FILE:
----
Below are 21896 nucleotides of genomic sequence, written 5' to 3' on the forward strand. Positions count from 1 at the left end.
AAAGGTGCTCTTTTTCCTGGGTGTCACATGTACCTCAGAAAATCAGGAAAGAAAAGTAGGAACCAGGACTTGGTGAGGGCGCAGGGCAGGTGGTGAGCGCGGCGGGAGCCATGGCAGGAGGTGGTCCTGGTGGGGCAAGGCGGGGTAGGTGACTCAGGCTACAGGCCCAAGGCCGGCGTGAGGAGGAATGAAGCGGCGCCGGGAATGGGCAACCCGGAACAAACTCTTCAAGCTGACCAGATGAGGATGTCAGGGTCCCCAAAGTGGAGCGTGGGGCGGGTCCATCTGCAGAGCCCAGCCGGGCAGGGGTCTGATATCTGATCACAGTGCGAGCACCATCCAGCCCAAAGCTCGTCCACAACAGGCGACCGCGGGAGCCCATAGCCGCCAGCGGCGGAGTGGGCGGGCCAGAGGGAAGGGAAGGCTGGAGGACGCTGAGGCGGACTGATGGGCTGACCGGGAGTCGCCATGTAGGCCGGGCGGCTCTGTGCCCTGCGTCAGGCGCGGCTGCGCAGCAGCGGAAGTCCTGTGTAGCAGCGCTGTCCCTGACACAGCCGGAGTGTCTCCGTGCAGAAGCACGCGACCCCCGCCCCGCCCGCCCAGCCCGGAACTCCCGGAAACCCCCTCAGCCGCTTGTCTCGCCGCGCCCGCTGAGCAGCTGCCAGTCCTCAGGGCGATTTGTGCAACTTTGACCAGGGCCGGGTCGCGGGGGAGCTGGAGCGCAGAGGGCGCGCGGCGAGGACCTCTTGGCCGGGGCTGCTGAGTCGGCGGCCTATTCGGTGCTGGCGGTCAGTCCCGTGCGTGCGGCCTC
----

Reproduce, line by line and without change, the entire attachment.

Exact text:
Below are 21896 nucleotides of genomic sequence, written 5' to 3' on the forward strand. Positions count from 1 at the left end.
AAAGGTGCTCTTTTTCCTGGGTGTCACATGTACCTCAGAAAATCAGGAAAGAAAAGTAGGAACCAGGACTTGGTGAGGGCGCAGGGCAGGTGGTGAGCGCGGCGGGAGCCATGGCAGGAGGTGGTCCTGGTGGGGCAAGGCGGGGTAGGTGACTCAGGCTACAGGCCCAAGGCCGGCGTGAGGAGGAATGAAGCGGCGCCGGGAATGGGCAACCCGGAACAAACTCTTCAAGCTGACCAGATGAGGATGTCAGGGTCCCCAAAGTGGAGCGTGGGGCGGGTCCATCTGCAGAGCCCAGCCGGGCAGGGGTCTGATATCTGATCACAGTGCGAGCACCATCCAGCCCAAAGCTCGTCCACAACAGGCGACCGCGGGAGCCCATAGCCGCCAGCGGCGGAGTGGGCGGGCCAGAGGGAAGGGAAGGCTGGAGGACGCTGAGGCGGACTGATGGGCTGACCGGGAGTCGCCATGTAGGCCGGGCGGCTCTGTGCCCTGCGTCAGGCGCGGCTGCGCAGCAGCGGAAGTCCTGTGTAGCAGCGCTGTCCCTGACACAGCCGGAGTGTCTCCGTGCAGAAGCACGCGACCCCCGCCCCGCCCGCCCAGCCCGGAACTCCCGGAAACCCCCTCAGCCGCTTGTCTCGCCGCGCCCGCTGAGCAGCTGCCAGTCCTCAGGGCGATTTGTGCAACTTTGACCAGGGCCGGGTCGCGGGGGAGCTGGAGCGCAGAGGGCGCGCGGCGAGGACCTCTTGGCCGGGGCTGCTGAGTCGGCGGCCTATTCGGTGCTGGCGGTCAGTCCCGTGCGTGCGGCCTC